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How To Fight A Positive Drug Test In The Military

by Annabel Caldwell
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How To Fight A Positive Drug Test In The Military

How To Fight A Positive Drug Test In The Military

A positive test result will likely result in significant administrative or disciplinary action against a military member, to include court-martial. Essentially all branches of the military have adopted a “Zero Tolerance” approach to drug use.

A positive test result for drugs at any time during an enlistment period can be disastrous for you as it is with civilian life. With that said, there are some circumstances under which getting caught using may not be so bad if you know what steps to take to fight your case and minimize potential punishment. Below is information on how to handle a positive drug test in the US Armed Forces.
First, let’s look at the consequences of testing positive for marijuana. Depending upon whether the offense was committed while off base or while on active duty, the penalties could range from being kicked out of basic training to losing pay and/or serving jail time. It also depends on where you were caught and who witnessed it. For example, if you are stopped by police after smoking weed in public then you probably won’t face much trouble. On the other hand, if you are caught with marijuana in your hotel room when on leave then this could very well get you thrown into the brig. So, avoid bringing marijuana onto base unless absolutely necessary. If you must smoke while on base then do so discreetly and don’t leave anything incriminating behind (like butts).
Next, let’s talk about cocaine. Being caught using coke could mean losing pay, being sent home early from school, going before a board of officers and receiving additional counseling, or even going through Basic Officer Leader Course (BOC) aka boot camp. This is because cocaine has been used by soldiers throughout history and is still popular today. Just like with marijuana, I would recommend avoiding doing cocaine on base unless you need to do something for work or for fun. And again, never bring it back to base without taking care to hide evidence.
Heroin is another big problem within the armed forces especially among enlisted personnel. Many heroin users claim they only use the substance privately away from others. However, once in their rooms or cars, they often find needles, syringes, spoons, bags, etc. Heroin is illegal everywhere in most states and should be avoided completely. Even though it’s harder than cocaine, it’s possible to become addicted to opioids such as methadone or buprenorphine. These medications can help manage withdrawal symptoms, but they shouldn’t ever replace proper treatment options.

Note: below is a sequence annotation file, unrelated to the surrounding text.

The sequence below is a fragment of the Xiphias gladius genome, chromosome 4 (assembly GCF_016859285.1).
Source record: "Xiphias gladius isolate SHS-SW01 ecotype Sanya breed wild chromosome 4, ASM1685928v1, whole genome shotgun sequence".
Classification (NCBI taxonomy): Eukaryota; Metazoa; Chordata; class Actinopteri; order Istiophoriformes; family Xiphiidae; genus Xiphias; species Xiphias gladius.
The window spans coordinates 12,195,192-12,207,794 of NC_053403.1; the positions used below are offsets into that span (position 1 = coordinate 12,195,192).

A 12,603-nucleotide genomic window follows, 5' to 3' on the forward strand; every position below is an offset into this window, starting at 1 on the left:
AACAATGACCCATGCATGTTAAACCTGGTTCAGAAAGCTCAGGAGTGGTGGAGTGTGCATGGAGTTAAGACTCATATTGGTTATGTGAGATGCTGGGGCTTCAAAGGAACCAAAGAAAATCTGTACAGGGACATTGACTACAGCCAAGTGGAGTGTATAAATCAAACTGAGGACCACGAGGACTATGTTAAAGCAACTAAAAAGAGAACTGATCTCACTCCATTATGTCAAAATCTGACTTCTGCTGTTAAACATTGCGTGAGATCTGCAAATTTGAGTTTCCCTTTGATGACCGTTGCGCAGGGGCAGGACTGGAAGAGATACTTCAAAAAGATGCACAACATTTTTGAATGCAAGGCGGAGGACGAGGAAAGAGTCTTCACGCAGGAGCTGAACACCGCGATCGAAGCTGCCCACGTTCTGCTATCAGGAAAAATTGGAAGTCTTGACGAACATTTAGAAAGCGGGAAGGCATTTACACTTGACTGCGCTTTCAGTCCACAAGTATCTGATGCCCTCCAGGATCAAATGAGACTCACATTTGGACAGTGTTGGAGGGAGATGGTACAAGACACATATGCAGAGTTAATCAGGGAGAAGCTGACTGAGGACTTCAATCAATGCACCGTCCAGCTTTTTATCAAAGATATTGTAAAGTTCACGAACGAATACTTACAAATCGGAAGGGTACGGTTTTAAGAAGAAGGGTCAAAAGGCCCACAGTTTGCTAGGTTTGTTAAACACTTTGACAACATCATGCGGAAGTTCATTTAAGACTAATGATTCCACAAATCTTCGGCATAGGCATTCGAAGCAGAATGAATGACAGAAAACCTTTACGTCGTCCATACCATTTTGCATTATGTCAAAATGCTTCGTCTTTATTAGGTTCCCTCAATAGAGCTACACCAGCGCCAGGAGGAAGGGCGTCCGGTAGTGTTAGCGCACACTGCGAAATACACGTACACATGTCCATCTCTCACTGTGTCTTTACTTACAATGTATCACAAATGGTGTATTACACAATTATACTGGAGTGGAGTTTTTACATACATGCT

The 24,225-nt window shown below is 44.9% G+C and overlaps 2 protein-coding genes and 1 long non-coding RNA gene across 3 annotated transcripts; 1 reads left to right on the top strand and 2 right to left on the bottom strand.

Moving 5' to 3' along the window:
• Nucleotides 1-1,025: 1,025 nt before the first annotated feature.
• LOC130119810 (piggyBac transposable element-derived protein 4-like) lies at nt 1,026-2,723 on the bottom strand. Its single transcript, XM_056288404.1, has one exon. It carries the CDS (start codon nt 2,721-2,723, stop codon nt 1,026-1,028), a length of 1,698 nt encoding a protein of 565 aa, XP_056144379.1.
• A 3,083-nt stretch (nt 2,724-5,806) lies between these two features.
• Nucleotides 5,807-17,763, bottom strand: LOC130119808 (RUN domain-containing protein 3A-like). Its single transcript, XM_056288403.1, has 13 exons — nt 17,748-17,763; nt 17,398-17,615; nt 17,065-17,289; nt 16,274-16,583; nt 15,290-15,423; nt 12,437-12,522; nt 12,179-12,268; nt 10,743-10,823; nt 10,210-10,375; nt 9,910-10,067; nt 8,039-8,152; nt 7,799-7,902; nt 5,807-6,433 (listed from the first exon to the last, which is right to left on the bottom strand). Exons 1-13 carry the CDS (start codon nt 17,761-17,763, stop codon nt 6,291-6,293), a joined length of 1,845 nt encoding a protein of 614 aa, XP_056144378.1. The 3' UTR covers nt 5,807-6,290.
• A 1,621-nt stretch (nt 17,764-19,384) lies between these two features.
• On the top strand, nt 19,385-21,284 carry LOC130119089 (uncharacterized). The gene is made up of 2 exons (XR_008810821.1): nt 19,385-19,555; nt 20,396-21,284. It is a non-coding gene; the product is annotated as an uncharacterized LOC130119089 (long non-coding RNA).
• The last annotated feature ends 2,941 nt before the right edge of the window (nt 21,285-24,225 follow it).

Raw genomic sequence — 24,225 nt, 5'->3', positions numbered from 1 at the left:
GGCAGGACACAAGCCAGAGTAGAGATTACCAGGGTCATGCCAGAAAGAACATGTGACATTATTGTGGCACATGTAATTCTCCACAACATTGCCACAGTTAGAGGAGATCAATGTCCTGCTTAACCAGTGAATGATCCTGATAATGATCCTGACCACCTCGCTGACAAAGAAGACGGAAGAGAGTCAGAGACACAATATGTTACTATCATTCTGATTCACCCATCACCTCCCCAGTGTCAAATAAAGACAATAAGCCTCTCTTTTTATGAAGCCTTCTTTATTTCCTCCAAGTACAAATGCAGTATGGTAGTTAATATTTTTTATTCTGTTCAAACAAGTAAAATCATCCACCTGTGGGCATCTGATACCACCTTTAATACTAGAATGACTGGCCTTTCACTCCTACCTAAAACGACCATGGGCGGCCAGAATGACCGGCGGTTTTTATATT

Lastly, steroids are used by many athletes and body builders to build muscle mass quickly. They are also known as performance enhancing drugs (PEDs), and are also banned by the military. Steroids are typically injected, snorted, smoked, or taken orally. While these drugs provide short term results, long term health risks outweigh the benefits.
Now that we’ve covered the major ones, let’s cover the rest. Amphetamines and methamphetamine (speed) are both stimulants that affect the central nervous system. Methamphetamine particularly affects the brain and increases heart rate and blood pressure. Users tend to experience increased energy levels, feelings of euphoria and focus, hallucinations, insomnia, paranoia, anxiety, and agitation. Most people who abuse amphetamines report feeling more alert and focused while on speed. Amphetamines have been detected throughout the world including the United States, UK, Germany, France, Italy, Japan, Canada, Australia, New Zealand, South Korea, Thailand, Vietnam, Singapore, Malaysia, Indonesia, Philippines, Papua New Guinea, India, Pakistan, Bangladesh, Nepal, and China. Some countries require mandatory urine screening so make sure you’re up to date on your vaccinations and immunizations.
Alcohol is commonly found in alcoholic beverages. Drinking too much alcohol can lead to vomiting, dizziness, nausea, loss of balance, slurred speech, blacking out, memory problems, constipation, diarrhea, dry mouth, seizures, confusion, liver disease, kidney damage, breathing problems, hangovers, blackout drunkness, and death. There are multiple ways to abuse alcohol; drinking, eating, inhaling, injecting, and otherwise ingesting the substance. Unfortunately, it is difficult to determine how much someone drinks based on smell alone. Also, there are many forms of alcohol consumption. For instance, one person may drink champagne while another may down beer. Lastly, alcohol dehydrates you making it harder to maintain good hydration. Avoid consuming alcohol altogether or limit yourself to no more than 1 drink per day.
Methanol is a toxic chemical compound formed naturally in certain plants, such as wood pulp. It can cause blindness, skin rashes, chest pain, difficulty breathing, coma, and death. Methanol can be absorbed through the skin, lungs, nose, stomach, or intestines. It can also be ingested by inhaling, swallowing, or licking. Never put methanol on fire and always wear gloves when handling it. Always keep methanol out of reach of children and pets.
If you think you might have a problem with either drugs or alcohol, please seek professional medical advice immediately.

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